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You are in:  Top  →  Europe  →  GREECE  →  Crete  →  LASITHI  →  Ierapetra  →  Gournia

Gournia

The American archaeologist Harriet Boyd-Hawes excavated the town of Gournia. It is the best-preserved Minoan settlement from the period of the new Minoan palaces.
View of Gournia

Although the house-walls were very low, the visitor can get a feeling for the appearance of a Minoan town. It was divided into blocks with irregular streets between them and one gets the impression that the town grew haphazardly; there was no pre-arranged plan. A notable feature is the small palace which is placed in the center and which dominates the settlement, being also on a higher level.

Among the best-preserved houses are those of a carpenter (where some saws were found), of the potter, and of the smith Household items, tools and pottery were recovered from every section of the town.

On the top of the hill lies the palace, as it is called. It is better to regard it as the administrative centre, however. Although quite small (it is about 1/10 of the palace of Knossos) it has some characteristic palatial features. It has a West Court, a Central Court and magazines. We may have detected further resemblances had it not been so badly destroyed. The resemblance with the palaces is clearest along the west facade, where even the style of masonry is reminiscent of that of the palaces. The excavator has designated the Central Court as "Public Court", and she is right in so far as communal gatherings would have taken place there. If the theory that bull contests took place in the palaces of Crete is correct, then the "Public Court" at Gournia would have been the place to conduct them.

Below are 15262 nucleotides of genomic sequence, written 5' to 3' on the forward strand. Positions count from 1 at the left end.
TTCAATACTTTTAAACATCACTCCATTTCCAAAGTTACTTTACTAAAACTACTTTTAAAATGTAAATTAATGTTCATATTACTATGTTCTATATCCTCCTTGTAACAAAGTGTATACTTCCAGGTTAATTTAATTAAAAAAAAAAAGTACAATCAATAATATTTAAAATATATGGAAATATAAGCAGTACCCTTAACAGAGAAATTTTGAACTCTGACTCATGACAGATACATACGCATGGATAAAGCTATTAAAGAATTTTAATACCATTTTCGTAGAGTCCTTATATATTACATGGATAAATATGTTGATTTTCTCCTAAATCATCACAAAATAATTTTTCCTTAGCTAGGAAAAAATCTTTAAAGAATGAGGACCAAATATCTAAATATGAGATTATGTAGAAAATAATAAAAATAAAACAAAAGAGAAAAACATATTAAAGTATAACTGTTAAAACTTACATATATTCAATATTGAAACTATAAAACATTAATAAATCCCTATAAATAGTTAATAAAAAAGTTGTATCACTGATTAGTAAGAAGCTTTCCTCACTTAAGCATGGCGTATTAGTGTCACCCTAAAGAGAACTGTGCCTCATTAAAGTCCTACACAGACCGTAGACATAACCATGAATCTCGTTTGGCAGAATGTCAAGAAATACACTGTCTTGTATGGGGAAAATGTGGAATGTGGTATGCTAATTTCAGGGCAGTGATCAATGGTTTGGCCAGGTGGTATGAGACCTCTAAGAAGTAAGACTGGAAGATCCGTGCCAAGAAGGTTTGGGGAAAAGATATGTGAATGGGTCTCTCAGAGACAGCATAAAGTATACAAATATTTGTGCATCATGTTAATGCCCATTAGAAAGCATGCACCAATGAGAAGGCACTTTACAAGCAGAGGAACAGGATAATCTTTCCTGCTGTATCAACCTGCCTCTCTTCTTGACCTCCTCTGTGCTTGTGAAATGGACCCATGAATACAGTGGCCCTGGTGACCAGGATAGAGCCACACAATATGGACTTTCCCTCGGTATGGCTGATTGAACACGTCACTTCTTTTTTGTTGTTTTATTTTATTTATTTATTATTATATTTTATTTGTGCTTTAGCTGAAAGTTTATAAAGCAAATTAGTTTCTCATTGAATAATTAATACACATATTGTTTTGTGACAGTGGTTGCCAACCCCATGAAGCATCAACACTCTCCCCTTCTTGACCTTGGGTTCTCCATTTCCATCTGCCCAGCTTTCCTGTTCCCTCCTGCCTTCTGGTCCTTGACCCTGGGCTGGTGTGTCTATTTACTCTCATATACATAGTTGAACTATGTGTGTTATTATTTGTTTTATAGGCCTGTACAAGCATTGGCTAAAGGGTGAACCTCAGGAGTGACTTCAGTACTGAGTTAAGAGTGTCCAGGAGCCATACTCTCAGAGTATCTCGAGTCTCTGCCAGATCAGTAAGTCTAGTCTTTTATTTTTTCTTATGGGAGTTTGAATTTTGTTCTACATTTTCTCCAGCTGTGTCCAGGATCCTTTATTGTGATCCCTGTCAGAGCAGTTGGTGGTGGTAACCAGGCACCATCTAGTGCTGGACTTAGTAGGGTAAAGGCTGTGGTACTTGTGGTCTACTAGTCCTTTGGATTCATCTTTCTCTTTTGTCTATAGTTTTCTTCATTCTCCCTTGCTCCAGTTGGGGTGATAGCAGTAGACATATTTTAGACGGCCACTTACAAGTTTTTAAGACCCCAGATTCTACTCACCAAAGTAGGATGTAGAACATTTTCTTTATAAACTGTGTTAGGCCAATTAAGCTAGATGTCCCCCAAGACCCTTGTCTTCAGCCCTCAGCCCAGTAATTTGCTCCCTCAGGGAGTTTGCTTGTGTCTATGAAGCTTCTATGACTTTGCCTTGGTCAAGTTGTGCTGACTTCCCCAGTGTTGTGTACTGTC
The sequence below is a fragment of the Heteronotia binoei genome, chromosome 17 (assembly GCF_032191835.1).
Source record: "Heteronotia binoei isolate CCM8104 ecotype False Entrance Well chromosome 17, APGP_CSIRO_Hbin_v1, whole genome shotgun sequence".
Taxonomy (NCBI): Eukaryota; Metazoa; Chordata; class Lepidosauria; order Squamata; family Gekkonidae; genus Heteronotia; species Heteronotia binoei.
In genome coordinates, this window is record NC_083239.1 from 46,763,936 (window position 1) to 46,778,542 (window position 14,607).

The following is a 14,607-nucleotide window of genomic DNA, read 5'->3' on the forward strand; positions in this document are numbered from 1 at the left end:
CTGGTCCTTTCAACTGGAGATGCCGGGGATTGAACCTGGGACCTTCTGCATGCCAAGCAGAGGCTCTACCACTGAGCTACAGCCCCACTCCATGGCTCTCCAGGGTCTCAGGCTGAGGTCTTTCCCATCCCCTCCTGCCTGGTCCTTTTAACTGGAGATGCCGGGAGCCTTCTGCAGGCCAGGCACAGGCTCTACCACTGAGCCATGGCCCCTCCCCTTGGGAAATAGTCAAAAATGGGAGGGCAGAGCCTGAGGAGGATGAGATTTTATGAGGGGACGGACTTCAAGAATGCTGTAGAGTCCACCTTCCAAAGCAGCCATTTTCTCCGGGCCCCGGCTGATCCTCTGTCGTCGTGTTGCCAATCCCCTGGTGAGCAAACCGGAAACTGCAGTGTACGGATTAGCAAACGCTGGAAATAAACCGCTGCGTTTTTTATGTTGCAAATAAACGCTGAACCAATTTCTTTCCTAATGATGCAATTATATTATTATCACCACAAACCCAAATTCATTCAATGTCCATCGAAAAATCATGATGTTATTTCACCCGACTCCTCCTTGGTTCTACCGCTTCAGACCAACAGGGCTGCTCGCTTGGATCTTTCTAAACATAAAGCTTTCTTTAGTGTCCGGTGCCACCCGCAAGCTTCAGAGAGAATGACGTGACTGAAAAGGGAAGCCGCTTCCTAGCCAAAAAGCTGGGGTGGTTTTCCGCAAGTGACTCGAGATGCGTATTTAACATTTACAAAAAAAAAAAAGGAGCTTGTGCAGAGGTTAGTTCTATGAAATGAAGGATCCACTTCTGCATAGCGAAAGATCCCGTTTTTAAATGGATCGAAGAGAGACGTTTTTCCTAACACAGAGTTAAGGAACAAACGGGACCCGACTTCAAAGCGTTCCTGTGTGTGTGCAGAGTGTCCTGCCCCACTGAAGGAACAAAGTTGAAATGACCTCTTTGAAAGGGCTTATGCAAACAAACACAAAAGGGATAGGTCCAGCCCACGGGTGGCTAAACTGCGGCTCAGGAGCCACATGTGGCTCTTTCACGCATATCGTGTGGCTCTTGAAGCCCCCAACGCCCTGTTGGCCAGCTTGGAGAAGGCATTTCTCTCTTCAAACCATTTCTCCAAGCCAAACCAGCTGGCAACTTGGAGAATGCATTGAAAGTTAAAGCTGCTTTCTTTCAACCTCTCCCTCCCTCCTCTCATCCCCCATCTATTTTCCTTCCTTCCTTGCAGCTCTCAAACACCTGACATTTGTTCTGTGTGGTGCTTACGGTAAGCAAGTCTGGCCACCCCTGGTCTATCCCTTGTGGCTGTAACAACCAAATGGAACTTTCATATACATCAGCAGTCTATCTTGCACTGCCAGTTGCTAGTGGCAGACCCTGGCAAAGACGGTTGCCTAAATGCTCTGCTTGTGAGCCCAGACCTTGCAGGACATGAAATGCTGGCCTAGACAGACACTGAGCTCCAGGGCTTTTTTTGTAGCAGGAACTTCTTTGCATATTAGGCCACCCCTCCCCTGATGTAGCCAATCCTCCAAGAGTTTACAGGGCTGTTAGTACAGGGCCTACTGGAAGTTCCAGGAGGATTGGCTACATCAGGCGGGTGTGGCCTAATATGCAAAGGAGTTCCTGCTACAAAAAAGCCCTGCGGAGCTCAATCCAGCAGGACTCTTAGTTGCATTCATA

The town was destroyed at the same time as the Minoan palaces, c. 1450 BC. It was reoccupied later, however. From the reoccupation period comes a shrine, which was not far from the previous palace and to which a street led. The shrine contained a ledge and on it was found clay tubes with snakes modeled in relief, an offering table and a clay female figure with raised arms. The latter is a cult idol but whether she represents a Minoan goddess or a priestess is a problem.

The shrine at Gournia was a public one since it was a separate building and not part of a palace or villa. The room was 4 m long and 3 m wide, so that public participation would have been limited and only a few people at a time would have been able to visit.

The nature of the cult itself is elusive, but it had something to do with snakes. The clay cult idol of a woman, mentioned above, had a snake twisted around her body. It will be also remembered that there were clay tubes with snakes entwined around them.

What was the meaning of the snakes? Unfortunately we do not know if snakes represent chthonic powers of fertility or death or if they are simply manifestations of control over natural forces through human aid.

Dervishes, in the heart of Asia, handle poisonous snakes to demonstrate that they are under divine protection. It is possible that something similar was happening in Minoan Crete, although the other theory, relating snakes to chthonic powers has also much to recommend it. This is supported also by the fact that birds in clay were also found there. Thus we have the animals of the earth and sky par excellence represented in the Gournia shrine.

The Iraklion Archaeological Museum contains the majority of the items found on this site



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